The Myth of Small Ball

By Paul Grossinger

Two overtime plays defined the Miami Heat's victory over the Indiana Pacers in Game 1 of the Eastern Conference Finals.

In the first play, LeBron took about ten steps to the basket and put it in the hoop. Nothing you can do about that – when the refs decide to let James travel to the basket so the Miami Heat can win at any cost, there is no stopping him. Move on.

Its not a moment worth dwelling on. Betting, for sure, mostly if you can find some good picks or sportsbook reviews, but not dwelling.

The second play – now that is another story. Indiana coach Frank Vogel took out Roy Hibbert right before the final play of the game. Vogel, normally a solid tactician, inserted Sam Young instead. James promptly took it to the hoop and won the game.

Afterword, Vogel appeared to rationalize the decision by suggesting that Hibbert's big man tendency to stray from the basket and be out of the position made Young a better fit. In many ways, this was the classic "small ball argument," – that NBA teams are best served by putting smaller, more mobile players on the floor in crucial minutes of the game.

Nothing could be further from the truth.

The rise of small ball is just a myth. Big men dominate the game today more than ever.

Consider the Western Conference finalists: The San Antonio Spurs and Memphis Grizzlies. The small ball myth tells us that the Spurs' longevity is driven by Tony Parker's skills, the team's scrappy wing role players, and excellent three-point shooting. Our eyes tell us that Tim Duncan's continued dominance in the post, with assists from big forward Kawhi Leonard and center Tiago Splitter, are behind the Spurs' continued excellence. The small ball myth tells us that the Grizzlies are driven by Mike Conley's rise as a star point guard, Tony Allen's defense, and teamwork. Reality shows us that Memphis' contention is driven by center Marc Gasol's work in the post, with an assist from forward Zach Randolph.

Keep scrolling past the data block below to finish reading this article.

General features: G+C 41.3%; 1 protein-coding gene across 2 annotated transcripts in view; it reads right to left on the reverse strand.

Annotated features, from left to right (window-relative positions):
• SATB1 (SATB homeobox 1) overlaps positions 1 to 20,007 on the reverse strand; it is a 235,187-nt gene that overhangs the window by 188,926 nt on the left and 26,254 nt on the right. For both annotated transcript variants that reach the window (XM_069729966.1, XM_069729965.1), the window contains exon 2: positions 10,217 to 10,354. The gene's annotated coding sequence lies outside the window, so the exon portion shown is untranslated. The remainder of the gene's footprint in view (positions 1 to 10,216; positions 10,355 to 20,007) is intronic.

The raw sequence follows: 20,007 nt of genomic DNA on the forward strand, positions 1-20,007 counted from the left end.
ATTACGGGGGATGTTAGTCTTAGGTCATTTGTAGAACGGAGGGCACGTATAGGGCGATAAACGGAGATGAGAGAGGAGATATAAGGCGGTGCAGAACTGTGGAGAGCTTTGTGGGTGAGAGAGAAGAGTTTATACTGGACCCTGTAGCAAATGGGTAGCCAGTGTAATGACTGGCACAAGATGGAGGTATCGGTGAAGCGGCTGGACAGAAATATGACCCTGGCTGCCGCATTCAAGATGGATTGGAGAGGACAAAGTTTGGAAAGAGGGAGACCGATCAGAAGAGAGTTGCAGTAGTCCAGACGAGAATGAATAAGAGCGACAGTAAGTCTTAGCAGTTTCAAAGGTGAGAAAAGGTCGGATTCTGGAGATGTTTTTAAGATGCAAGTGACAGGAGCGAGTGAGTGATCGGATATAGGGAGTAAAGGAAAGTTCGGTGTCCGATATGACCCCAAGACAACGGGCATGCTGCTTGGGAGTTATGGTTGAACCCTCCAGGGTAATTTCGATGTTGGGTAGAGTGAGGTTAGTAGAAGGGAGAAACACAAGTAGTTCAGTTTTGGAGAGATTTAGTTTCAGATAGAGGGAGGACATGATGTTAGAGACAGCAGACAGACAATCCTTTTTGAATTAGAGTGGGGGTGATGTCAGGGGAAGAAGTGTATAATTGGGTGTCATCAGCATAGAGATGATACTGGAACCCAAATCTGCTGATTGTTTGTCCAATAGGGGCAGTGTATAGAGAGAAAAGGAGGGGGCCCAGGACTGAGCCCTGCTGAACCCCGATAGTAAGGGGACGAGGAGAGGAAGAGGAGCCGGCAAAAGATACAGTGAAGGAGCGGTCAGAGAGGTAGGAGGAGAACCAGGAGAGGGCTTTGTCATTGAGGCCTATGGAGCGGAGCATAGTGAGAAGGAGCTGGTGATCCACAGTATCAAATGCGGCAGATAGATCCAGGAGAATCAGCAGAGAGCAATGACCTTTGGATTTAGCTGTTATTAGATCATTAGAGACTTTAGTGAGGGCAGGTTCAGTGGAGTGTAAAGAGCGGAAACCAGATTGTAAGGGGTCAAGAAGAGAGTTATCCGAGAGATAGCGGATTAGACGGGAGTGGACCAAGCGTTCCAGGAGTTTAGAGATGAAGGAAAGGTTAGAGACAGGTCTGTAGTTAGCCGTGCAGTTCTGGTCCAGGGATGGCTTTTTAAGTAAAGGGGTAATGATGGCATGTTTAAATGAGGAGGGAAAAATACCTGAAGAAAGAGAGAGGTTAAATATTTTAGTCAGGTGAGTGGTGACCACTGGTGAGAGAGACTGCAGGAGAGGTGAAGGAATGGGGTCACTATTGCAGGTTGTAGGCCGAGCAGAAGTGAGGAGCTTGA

Miami Heat small forward LeBron James shoots
May 22, 2013; Miami, FL, USA: Miami Heat small forward LeBron James (6) shoots against Indiana Pacers small forward Paul George (24) in game one of the Eastern Conference finals of the 2013 NBA Playoffs at American Airlines Arena. Photo Courtesy by Steve Mitchell-USA TODAY Sports.

What about the Eastern Conference Finalists? The Indiana Pacers play bigger than anyone – their combination of Roy Hibbert, David West, and massive guard Paul George creates the league's most intimidating defense. Their one "small ball moment" in Game 1 was precisely what cost them the game.

And the Miami Heat, who small ball mythologists often tout as the centerpiece of their theory, are anything but. In 2011, Miami played small and Dallas – of all teams Dallas – outmuscled them in the Finals. Since then, LeBron has emerged as a legitimate post-up forward and Chris Bosh, long derided as a soft shooting forward, has morphed into an effective five man. They are – super secretly – the strongest argument that playing big is the only way to win the title.

So, where did the rise of small ball go? Clearly, it's at home now – gone from the NBA Playoffs. It's in Madison Square Garden, with the flawed Knicks or in Brooklyn with the soft Nets. Small ball may look flashy in the regular season but, to win games when it counts, there is only one way.

Go big.

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